California Prenuptial Agreements and the Affleck/Garner Divorce

When Hollywood power couple Ben Affleck and Jennifer Garner announced that they were planning to divorce the day after their 10-year wedding anniversary, many speculated as to the strange nature of the timing. Why wait until the day after your anniversary to announce that they were headed for a (presumably) amicable split?

The Rise of the Prenuptial Agreement

Since announcing the end of their marriage earlier in the summer, legal personnel and onlookers alike have speculated over recent weeks that the Hollywood couple’s odd divorce timing comes down to a carefully crafted prenuptial agreement, one that could have included added incentives for a long-term marriage.

In the state of California, a 10-year long marriage, such as that between Affleck and Garner, is legally considered to be a long-term marriage, and the lesser-earning spouse could appeal to the courts for additional alimony payments or support due to the length of the marriage.

It is also possible that the couple had a prenuptial agreement in place that outlined added monetary benefits after the tenth anniversary of marriage.

While neither Affleck nor Garner’s reps have discussed any prenuptial agreement with the media or public, the situation has drawn attention to the very nature of the legal accord.

The American Academy of Matrimonial Lawyers found, through a 2013 survey, that prenuptial agreements have become increasingly commonplace in divorce proceedings, with lawyers seeing a 63 percent increase over the last several years.

Prenuptial Agreements in California

For many yet-to-be-married couples, prenuptial agreements aren’t even considered. However, those who are either not entering their first marriage, or those who have significant assets, often ponder having one in place in the event of a split in the future. At the end of the day, whether your marriage is built to last or not, protecting your assets and the well being of your future is a priority.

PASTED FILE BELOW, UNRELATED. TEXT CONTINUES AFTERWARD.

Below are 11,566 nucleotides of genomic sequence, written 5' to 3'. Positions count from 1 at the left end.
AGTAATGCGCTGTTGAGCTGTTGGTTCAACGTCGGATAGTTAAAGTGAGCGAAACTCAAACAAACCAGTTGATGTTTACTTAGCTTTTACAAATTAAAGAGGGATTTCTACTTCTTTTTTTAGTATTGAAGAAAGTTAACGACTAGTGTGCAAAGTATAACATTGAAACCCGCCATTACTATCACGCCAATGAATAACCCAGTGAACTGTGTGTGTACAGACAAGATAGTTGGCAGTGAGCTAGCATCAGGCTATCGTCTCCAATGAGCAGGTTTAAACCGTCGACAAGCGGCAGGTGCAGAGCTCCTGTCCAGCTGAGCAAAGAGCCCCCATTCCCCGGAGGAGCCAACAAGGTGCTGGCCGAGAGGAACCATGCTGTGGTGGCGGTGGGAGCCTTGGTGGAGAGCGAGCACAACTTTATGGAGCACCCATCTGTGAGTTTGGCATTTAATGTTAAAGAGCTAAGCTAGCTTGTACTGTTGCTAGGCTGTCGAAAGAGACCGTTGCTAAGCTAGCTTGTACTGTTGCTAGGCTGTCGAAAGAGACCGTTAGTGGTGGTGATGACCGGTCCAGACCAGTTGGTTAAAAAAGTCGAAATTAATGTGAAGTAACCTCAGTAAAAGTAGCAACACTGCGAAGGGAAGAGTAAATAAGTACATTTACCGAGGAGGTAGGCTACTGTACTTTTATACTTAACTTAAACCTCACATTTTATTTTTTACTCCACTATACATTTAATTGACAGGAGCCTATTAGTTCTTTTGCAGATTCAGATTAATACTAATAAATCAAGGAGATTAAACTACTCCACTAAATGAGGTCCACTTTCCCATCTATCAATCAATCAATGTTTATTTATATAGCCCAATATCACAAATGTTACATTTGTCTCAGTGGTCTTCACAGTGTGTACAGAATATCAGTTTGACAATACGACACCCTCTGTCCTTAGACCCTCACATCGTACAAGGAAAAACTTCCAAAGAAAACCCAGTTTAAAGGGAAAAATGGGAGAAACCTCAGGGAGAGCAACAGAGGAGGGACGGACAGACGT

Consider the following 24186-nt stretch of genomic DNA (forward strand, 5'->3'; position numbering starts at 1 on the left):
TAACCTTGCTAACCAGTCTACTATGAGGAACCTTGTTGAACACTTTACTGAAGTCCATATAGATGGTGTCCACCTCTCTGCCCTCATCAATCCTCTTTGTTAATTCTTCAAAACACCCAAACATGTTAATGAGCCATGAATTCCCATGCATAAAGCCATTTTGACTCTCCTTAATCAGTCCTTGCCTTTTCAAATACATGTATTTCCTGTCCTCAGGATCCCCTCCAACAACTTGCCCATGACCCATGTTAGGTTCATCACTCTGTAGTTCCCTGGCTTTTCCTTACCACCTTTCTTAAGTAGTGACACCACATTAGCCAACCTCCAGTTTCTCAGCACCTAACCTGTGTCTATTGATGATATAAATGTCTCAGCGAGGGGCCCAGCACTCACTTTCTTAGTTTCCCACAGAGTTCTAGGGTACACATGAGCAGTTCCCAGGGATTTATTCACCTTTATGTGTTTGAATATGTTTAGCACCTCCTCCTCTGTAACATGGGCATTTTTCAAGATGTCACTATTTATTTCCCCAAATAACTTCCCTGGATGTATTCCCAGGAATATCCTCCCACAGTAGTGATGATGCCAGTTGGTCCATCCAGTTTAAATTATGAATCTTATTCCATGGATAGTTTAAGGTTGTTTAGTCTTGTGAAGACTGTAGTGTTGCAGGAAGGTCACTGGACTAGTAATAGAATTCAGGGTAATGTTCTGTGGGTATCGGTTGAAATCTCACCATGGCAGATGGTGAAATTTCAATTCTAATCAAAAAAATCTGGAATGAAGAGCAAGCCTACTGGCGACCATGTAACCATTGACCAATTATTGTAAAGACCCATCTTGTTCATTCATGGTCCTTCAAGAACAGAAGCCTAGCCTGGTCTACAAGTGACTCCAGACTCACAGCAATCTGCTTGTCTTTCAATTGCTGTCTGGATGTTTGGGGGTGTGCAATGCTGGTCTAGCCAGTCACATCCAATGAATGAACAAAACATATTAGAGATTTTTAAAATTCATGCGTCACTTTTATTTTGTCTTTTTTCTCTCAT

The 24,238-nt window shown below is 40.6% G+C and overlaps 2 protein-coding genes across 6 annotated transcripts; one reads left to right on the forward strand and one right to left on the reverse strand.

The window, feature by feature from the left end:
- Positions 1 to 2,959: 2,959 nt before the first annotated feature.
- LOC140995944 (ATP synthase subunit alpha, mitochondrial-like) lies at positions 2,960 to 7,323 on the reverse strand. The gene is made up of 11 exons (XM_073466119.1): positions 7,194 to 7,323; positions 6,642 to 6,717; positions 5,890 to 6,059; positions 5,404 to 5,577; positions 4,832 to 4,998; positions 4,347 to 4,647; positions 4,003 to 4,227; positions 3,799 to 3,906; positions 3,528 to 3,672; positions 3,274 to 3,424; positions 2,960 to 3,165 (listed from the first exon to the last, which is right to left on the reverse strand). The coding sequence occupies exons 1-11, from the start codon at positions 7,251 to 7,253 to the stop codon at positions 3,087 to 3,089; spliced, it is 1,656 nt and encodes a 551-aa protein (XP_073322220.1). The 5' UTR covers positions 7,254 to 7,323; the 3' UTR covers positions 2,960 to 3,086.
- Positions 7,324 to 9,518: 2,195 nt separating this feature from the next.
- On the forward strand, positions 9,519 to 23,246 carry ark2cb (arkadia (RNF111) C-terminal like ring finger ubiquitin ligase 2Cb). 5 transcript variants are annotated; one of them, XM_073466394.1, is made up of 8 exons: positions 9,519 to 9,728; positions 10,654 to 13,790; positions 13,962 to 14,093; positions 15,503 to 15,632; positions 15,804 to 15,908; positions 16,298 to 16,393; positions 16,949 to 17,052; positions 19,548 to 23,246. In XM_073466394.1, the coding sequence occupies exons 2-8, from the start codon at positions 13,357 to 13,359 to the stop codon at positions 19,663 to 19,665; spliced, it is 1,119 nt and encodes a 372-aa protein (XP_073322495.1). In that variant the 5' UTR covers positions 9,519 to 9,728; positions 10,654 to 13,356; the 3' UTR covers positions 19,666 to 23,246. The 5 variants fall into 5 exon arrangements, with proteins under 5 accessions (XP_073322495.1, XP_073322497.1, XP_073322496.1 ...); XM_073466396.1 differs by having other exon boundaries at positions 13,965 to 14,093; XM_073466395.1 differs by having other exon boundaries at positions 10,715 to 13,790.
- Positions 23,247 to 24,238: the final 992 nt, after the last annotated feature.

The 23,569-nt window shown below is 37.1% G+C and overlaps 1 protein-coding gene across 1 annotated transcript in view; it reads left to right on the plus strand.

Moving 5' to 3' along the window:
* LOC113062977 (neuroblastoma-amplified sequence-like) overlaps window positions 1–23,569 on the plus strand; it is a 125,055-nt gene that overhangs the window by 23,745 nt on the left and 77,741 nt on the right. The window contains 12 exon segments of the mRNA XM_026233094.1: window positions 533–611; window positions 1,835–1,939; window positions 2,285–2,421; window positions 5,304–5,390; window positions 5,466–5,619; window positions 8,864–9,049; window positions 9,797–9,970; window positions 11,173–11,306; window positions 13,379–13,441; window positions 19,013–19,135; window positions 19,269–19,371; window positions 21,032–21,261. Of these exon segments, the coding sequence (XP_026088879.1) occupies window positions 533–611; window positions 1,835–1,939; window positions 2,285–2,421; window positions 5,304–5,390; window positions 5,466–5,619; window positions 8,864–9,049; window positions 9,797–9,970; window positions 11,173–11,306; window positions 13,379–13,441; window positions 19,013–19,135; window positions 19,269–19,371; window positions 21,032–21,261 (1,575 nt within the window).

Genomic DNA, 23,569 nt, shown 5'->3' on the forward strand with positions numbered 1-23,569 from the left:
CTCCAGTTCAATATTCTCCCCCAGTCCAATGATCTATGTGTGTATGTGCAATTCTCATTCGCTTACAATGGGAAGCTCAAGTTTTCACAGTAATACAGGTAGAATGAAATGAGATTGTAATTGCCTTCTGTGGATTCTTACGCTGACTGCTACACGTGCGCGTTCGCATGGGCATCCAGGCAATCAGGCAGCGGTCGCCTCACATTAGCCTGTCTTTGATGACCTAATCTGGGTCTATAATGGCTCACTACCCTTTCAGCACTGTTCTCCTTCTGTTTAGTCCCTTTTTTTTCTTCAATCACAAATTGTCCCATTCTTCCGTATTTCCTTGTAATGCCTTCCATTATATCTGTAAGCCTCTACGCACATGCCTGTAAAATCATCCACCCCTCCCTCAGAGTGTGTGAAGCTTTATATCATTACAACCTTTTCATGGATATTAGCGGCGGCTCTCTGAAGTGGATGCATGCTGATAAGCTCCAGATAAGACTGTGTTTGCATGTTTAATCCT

In California, a prenuptial agreement becomes automatically effective once a couple has signed it and been legally married. Sometimes called premarital agreements, these types of accords cover both present and future property rights. It is important to note that these types of documents do not outline any control or custody over children, in the event of the dissolution of marriage.

A prenuptial agreement may contain provisions that cover financials and other assets, as well as other rights, including, but not limited to:

  • The division of property or assets, if any
  • The allocation of spousal support or other alimony payments
  • The ability to mutually give up spousal support
  • The ability to change the nature of either separate or community property 
  • The option to waive inheritance rights

It is important to note that these agreements cannot include any terms that are illegal or against general public policy. Additionally, California courts have previously ruled that premarital agreements that seek to promote divorce are unenforceable.

In California, our family attorneys understand the stressful and delicate nature of divorce, and can provide the sound legal advice and compassion that you need during this difficult time.

At the law firm of Arata, Swingle, & Ven Egmond, we have more than 30 years of combined experience in all aspects family law, including divorce and premarital agreements. We understand the importance of family, and are prepared to advocate on behalf of you and your loved ones for a brighter, more stable future.

To consult with one of our family attorneys regarding your prenuptial agreement, we invite you to schedule a consultation today by calling (209) 522-2211.